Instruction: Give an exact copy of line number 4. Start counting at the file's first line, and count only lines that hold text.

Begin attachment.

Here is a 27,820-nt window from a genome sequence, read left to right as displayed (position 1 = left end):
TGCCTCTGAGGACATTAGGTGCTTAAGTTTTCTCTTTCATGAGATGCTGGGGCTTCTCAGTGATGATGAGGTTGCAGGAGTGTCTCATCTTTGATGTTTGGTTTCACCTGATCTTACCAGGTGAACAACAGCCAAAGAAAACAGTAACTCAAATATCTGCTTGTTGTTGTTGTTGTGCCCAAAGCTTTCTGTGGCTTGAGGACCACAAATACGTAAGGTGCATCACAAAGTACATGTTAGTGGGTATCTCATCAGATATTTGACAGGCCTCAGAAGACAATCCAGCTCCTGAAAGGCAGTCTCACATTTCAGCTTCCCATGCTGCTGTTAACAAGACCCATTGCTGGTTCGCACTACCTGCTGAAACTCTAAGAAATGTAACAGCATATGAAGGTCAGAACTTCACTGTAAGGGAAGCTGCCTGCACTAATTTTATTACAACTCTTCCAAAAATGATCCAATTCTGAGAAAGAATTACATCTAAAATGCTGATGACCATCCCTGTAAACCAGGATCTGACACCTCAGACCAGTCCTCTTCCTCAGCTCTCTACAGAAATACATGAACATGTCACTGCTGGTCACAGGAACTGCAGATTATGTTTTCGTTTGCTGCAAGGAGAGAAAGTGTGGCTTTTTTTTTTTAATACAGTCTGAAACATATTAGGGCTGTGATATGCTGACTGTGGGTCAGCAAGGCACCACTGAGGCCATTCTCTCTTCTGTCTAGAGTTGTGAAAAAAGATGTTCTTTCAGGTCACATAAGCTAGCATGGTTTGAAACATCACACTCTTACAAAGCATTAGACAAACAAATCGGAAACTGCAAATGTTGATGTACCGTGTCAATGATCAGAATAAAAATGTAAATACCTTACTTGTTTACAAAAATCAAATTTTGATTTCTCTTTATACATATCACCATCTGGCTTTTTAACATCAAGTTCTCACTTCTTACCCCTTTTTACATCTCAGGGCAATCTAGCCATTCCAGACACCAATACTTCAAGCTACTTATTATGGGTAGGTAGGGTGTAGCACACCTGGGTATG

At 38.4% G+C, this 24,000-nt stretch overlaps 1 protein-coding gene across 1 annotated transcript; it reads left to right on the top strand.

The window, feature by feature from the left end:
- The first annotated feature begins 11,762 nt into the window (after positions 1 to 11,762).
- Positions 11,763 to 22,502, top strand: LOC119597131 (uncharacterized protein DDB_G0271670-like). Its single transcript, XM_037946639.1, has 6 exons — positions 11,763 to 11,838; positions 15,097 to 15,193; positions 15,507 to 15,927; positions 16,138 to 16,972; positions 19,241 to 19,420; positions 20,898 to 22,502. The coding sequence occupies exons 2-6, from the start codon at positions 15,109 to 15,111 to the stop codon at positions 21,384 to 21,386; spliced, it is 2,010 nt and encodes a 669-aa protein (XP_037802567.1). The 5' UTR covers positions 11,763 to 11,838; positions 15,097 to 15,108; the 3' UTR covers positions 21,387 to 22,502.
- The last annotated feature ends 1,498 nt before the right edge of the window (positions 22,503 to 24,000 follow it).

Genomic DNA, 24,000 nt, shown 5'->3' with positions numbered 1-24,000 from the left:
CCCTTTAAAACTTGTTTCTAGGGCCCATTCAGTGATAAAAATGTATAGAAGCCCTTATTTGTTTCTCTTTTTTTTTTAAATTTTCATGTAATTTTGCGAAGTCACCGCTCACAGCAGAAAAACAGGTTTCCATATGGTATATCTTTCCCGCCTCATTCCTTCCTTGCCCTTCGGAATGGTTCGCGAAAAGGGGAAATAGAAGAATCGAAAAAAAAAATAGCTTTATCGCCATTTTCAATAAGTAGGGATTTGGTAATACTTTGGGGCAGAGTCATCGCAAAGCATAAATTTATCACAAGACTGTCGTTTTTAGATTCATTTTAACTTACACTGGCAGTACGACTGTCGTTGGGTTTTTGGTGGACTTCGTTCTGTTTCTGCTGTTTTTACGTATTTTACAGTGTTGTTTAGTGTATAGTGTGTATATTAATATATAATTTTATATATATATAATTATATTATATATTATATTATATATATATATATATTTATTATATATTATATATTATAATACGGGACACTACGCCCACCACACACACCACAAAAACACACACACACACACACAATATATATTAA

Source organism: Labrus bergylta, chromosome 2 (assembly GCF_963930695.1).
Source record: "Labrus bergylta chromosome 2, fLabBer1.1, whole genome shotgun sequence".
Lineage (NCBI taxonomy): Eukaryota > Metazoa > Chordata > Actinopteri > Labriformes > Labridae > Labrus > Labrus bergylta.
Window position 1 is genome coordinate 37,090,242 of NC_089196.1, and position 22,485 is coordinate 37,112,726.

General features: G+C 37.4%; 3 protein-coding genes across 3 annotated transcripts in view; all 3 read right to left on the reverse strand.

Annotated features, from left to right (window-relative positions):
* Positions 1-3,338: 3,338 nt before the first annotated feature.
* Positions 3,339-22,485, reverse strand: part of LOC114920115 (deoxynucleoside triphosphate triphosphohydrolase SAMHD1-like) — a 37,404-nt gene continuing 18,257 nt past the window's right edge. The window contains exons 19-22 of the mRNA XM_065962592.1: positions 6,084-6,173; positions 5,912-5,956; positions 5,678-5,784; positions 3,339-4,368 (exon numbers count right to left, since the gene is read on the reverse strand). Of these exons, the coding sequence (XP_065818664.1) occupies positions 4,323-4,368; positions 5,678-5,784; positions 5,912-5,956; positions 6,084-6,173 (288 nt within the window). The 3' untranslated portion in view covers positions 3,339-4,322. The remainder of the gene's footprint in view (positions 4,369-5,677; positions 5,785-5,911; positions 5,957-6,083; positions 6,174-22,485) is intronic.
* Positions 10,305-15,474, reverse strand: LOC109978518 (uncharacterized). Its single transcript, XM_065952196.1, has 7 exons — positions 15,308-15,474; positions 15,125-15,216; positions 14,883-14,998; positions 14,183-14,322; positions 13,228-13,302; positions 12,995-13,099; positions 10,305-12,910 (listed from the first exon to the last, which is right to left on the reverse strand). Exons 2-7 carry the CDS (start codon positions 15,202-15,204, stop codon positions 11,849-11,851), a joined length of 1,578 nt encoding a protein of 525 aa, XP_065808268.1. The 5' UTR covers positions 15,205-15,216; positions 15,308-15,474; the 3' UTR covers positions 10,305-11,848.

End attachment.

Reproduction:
The window, feature by feature from the left end: